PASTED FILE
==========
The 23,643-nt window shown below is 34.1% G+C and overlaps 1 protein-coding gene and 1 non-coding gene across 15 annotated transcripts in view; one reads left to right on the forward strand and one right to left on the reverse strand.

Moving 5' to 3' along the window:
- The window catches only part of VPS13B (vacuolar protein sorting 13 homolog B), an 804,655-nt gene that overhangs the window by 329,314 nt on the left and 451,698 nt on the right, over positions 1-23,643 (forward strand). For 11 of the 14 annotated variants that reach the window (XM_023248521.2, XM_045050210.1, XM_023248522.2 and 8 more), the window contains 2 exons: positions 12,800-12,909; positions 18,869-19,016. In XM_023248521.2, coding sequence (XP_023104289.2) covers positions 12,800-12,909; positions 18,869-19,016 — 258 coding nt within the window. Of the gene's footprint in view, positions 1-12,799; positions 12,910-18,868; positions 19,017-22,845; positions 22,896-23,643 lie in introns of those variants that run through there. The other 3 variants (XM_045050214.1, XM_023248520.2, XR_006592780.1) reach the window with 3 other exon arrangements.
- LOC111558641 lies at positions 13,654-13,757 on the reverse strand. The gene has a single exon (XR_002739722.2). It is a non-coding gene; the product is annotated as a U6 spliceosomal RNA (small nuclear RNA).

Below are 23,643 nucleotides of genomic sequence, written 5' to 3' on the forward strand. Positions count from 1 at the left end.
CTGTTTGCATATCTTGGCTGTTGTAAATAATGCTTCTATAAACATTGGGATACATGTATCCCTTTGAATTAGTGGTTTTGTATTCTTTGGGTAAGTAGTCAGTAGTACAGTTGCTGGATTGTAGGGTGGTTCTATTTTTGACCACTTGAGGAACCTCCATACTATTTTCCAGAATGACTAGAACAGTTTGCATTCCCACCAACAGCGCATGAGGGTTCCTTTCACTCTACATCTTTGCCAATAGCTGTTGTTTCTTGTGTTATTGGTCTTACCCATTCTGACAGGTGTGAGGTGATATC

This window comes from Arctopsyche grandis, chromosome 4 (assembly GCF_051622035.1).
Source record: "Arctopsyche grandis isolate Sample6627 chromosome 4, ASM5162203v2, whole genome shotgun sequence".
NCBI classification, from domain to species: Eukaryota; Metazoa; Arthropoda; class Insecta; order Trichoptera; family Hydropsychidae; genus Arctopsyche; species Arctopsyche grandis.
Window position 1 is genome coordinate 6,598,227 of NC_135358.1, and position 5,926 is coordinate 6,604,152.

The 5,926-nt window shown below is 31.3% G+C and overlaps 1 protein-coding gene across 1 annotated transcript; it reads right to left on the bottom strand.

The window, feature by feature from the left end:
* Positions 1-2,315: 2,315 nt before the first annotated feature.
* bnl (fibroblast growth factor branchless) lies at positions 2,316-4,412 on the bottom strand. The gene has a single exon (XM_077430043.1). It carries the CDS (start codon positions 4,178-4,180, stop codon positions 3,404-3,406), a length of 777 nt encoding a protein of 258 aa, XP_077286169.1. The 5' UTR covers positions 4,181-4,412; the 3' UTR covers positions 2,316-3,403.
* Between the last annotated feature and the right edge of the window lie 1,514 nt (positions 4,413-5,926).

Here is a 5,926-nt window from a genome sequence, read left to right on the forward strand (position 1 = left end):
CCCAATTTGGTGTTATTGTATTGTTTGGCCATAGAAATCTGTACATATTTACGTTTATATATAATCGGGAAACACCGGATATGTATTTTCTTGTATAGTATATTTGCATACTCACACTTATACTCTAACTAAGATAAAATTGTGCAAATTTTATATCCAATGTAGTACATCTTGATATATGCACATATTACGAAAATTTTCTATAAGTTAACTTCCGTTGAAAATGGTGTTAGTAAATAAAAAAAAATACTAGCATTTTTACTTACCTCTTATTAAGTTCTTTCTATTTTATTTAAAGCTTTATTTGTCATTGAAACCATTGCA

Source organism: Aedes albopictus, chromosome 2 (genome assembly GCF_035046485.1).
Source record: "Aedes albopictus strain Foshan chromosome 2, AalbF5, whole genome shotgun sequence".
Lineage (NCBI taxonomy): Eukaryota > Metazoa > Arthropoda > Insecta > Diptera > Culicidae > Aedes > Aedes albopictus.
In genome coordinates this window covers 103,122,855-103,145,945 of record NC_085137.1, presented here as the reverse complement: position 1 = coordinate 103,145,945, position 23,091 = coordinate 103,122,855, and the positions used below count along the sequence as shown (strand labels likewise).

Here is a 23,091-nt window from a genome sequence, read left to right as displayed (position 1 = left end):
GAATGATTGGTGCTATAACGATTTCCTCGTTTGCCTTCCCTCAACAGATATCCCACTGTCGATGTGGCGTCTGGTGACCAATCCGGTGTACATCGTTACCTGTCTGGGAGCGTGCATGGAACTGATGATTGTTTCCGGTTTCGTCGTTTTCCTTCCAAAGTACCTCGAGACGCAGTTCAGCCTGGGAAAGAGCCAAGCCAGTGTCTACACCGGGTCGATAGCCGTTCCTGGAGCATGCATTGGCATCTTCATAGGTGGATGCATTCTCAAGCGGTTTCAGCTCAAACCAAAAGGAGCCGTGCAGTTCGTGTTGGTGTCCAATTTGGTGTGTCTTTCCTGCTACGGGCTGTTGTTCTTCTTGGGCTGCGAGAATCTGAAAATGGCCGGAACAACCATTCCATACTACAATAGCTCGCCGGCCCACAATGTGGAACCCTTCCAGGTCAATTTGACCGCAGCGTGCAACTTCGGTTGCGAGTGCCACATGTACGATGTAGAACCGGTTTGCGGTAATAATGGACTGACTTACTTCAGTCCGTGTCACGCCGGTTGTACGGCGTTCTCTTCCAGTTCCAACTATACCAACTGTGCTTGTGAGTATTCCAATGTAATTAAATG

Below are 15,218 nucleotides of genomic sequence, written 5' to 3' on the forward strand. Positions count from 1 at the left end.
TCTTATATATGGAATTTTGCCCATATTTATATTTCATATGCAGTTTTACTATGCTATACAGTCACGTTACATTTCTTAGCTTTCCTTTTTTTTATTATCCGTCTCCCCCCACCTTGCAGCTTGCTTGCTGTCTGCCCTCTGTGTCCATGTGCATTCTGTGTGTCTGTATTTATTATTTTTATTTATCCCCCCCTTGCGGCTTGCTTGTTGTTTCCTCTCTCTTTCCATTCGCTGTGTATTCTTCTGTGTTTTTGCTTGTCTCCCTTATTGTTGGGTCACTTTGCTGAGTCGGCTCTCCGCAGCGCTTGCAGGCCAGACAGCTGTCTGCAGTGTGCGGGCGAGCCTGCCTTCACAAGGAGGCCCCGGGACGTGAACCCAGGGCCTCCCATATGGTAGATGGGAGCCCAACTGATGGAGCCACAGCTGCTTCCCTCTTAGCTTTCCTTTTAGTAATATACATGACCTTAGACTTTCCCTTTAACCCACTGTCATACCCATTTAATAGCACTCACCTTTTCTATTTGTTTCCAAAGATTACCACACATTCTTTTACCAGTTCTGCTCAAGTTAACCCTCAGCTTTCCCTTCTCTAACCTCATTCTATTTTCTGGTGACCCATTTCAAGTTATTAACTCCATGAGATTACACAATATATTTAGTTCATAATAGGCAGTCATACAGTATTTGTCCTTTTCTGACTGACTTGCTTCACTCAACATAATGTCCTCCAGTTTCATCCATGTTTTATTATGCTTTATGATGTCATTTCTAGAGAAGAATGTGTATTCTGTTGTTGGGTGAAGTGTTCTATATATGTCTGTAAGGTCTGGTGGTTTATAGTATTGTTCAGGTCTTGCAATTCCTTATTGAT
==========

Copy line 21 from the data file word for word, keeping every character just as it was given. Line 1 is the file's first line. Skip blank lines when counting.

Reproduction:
In genome coordinates this window covers 103,122,855-103,145,945 of record NC_085137.1, presented here as the reverse complement: position 1 = coordinate 103,145,945, position 23,091 = coordinate 103,122,855, and the positions used below count along the sequence as shown (strand labels likewise).